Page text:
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    Can Biological Monitoring Early Warning Systems Be Useful in Detecting Toxic Materials in Water?

    Published: Jan 1986

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    Biological monitoring early warning systems continuously and automatically monitor the physiological or behavioral responses of aquatic organisms exposed under flow-through conditions to surface water or wastewater and provide an immediate indication of abnormal organism responses. Such systems have several advantages over physico-chemical sensors, and their use has been suggested for the protection of both aquatic organisms and humans from water-borne toxicants. A literature search identified 16 biological monitoring early warning systems that have been used for monitoring toxicity under field conditions, and their usefulness in reliably detecting toxic materials in water was determined. Biomonitors are best suited for detecting materials that are acutely toxic to aquatic organisms; the systems have less potential for monitoring concentrations of materials that are chronically toxic to aquatic organisms or that pose a human health hazard. Biological monitoring early warning systems can complement, but not replace, existing physico-chemical water quality monitors.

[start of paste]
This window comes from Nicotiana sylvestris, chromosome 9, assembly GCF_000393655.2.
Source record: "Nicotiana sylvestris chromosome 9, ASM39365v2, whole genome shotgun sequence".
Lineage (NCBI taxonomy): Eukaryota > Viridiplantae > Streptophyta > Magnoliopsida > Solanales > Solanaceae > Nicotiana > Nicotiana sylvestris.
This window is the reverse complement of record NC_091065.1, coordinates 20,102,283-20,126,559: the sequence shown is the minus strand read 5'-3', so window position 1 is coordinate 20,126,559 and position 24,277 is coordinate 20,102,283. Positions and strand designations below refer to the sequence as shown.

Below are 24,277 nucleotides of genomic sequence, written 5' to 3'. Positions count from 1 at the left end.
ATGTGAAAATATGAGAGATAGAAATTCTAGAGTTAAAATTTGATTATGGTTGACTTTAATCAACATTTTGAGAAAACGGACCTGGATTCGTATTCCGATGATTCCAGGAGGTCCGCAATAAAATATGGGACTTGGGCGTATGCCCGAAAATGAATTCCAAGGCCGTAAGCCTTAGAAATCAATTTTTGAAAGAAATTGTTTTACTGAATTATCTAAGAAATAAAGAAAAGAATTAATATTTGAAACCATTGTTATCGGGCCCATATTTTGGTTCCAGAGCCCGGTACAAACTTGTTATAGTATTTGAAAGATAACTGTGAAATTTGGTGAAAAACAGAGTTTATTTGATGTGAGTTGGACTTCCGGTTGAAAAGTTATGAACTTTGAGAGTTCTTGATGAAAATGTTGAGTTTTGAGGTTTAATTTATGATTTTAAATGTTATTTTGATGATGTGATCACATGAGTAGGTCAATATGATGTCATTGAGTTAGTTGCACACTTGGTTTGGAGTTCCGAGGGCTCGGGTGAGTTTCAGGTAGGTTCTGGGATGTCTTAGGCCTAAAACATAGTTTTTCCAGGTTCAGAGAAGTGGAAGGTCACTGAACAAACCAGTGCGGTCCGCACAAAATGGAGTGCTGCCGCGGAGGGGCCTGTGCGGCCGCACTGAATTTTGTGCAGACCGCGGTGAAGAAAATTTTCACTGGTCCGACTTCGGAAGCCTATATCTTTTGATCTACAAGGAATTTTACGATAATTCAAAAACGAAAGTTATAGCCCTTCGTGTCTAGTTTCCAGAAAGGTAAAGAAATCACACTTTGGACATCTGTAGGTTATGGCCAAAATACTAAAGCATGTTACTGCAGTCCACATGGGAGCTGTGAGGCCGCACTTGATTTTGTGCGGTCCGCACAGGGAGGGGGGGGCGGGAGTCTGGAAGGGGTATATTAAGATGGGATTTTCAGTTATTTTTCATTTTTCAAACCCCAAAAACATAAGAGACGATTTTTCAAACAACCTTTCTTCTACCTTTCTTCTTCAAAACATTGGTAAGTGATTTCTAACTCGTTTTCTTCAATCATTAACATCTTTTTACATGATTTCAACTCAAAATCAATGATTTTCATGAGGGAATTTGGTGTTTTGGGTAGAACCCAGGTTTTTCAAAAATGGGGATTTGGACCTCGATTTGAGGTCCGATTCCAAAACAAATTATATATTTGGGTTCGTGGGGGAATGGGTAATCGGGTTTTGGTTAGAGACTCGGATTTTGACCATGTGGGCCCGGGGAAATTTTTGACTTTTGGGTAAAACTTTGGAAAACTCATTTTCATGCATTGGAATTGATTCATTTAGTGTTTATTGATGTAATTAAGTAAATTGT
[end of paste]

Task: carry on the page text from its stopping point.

water quality, aquatic biology, water pollution, monitoring, biomonitoring, toxicity, aquatic toxicology

    Author Information:

    van der Schalie, WH
    Research aquatic biologist, U. S. Army Medical Bioengineering Research and Development Laboratory, Fort Detrick, Frederick, MD

    Committee/Subcommittee: E47.09

    DOI: 10.1520/STP29019S

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